Easyjet''s dynamic pricing model may sometimes slow the rate at which ticket prices go up, but bargain-hunters who wait until the last minute will invariably be disappointed. That''s the conclusion of new research by Claudio Piga, Marco Alderighi and Alberto Gaggero, to be presented at the Royal Economic Society''s annual conference at the University of Bristol in April 2017.
The study tracks price increases for 37,489 flights offered by the budget carrier, and finds that tiers of ticket pricing rise steadily as seats are sold. That''s because limited ''buckets'' of seats at each price sell out, before new, higher-priced buckets are offered.
For one flight in eight, they researchers find that seat prices went up close to departure date even when no seats were sold, as last-minute buyers are less sensitive to price. But while more seats may be allocated to each lower-tier bucket if the flight is not full, the airline never slashes prices at the last minute. This mean we no longer see those fabled last-minute ticket bargains.
The authors explain: ''Easyjet faces a strong incentive to reduce fares in the attempt to minimise the number of empty seats at take-off. But dropping fares too often would attract the attention of strategic customers, who would postpone purchase, hoping for some last-minute discounts.''
The hidden side of dynamic pricing in airline markets
This study metaphorically ''lifts the bonnet'' of the revenue management engine used by a large European low-cost carrier, EasyJet, to reveal the driving economic forces affecting the online fares posted by the carrier.
Key to the analysis is the fact that carriers do not post only one fare on their reservation system, but a fare for each seat that is still available on the flight. We develop a mathematical model predicting that such fares should be organised in an increasing sequence, starting from the cheapest and ending with the dearest seat. The data confirm this general property, which holds for the entire booking period and for all the 37,489 flights in our sample.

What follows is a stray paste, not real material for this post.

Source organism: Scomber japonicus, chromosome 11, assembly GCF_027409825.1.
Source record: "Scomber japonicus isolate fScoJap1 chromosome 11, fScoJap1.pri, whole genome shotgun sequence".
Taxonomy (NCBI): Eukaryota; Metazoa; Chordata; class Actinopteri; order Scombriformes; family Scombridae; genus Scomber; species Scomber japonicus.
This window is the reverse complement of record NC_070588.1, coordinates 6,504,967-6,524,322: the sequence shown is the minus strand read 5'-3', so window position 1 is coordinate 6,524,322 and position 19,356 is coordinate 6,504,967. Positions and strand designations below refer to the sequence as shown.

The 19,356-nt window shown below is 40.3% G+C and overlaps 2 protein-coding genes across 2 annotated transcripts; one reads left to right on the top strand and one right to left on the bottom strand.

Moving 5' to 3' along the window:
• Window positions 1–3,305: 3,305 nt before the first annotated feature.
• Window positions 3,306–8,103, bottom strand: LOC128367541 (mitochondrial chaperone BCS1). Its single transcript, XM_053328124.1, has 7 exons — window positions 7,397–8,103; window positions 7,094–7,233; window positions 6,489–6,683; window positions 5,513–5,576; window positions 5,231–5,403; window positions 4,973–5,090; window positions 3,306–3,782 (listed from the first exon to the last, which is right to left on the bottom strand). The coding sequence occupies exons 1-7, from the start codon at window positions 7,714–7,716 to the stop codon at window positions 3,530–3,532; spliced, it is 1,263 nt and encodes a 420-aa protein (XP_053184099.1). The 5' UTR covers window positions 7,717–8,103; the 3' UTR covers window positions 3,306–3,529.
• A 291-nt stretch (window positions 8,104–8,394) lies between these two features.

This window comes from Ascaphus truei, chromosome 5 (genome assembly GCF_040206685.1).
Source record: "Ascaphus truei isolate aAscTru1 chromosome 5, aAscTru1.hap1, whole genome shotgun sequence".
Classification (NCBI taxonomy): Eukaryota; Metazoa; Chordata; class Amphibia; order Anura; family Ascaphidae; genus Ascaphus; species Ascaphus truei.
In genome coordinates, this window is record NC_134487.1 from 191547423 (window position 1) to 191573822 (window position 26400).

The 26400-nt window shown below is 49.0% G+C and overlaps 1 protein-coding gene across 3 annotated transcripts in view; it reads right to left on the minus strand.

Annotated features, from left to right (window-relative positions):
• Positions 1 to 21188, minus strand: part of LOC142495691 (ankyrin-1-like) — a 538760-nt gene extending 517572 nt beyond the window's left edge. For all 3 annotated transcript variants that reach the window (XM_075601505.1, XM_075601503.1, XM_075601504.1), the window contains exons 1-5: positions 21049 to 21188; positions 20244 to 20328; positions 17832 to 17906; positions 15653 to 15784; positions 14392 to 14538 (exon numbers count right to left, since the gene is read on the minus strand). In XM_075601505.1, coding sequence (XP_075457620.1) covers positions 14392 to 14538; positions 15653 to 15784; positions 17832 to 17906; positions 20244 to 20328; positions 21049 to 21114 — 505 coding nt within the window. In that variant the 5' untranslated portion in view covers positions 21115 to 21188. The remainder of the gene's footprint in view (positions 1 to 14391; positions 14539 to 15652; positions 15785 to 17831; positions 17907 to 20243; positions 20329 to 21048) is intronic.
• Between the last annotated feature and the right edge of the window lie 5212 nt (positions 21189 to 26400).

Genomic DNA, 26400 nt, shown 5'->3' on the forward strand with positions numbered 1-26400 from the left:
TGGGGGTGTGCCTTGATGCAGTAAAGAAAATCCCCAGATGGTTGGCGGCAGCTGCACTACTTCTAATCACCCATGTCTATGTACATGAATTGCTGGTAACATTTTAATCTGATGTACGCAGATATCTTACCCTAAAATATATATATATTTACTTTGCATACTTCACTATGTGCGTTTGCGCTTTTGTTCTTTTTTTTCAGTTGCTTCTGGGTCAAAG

More precisely, the data reveal that the fare sequence includes a series of ''buckets of seats'' – that is, groups of seats that have the same price tag. The size of each bucket varies, so that the overall shape of a fare sequence resembles a ''staircase'' with steps of varying width. The evidence suggests that the ''design of the sequence'' – that is, the fare levels representing the height of each step – is rather fixed: the carrier does not often add a ''new level'' but tends to use the same ones instead.
The fare of the first seat in the sequence is the fare observed by customers as the outcome of an online query. We identify three main forces affecting such a fare:
The first force is that fares move up along the sequence as seats are sold; that is, the observed fare goes up as the plane fills up, or, equivalently, when a bucket is sold out, the seats allocated to the next higher bucket are put on sale; this force is largely responsible for the observed upward trend of fares over time; every time a seat is sold, the fare increases on average by about 2%.
Second, over the last week before departure, we observe a higher likelihood, relative to previous periods, for the seat on sale to be moved to an upper bucket even if no sales have occurred. This happens, every day, in about one flight in every eight. Such a practice suggests that over the last week, the carrier expects that a larger proportion of business people is part of the potential clientele.
Third, the perishable nature of the airline service implies that it faces a strong incentive to reduce fares in the attempt to minimise the number of empty seats at take-off. But dropping fares too often would attract the attention of strategic customers, who would postpone purchase, hoping for some ''last-minute discounts''.
The focus on a sequence allows the identification of ''hidden forms of dynamic pricing'', which may imply that dynamic pricing takes place even if customers cannot detect any change in the online offered fare. This happens when the carrier shifts some seats from higher to lower-priced buckets, thus generating a modification of the fare sequence that is not associated with a change in the offered fare.
For example, imagine there is only one last seat available at the current fare of £68. The airline may decide to shift some of the seats placed in a higher fare bucket to the current bucket; the replenishment of the £68 bucket implies that the offered fare will remain at this level longer, thereby slowing down the rate of increase of the offered fare due to the force illustrated in the first force.
Interestingly, contrary to the common belief that airlines rely on dynamic pricing to charge higher fares, we highlight how dynamic pricing can achieve the opposite effect. Overall, the reallocation of seats across buckets is carried out, per flight, once every two-three days on average, but more frequently between four and two weeks before departure and less in the last ten days.
The combined effect of all these three forces is that a consumer following the evolution of online fares for a given flight, would observe, on average, an upward trajectory.
Claudio Piga, Keele Management School, Keele University, UK
Marco Alderighi, University of Valle d''Aosta, Italy
Alberto Gaggero, University of Pavia, Italy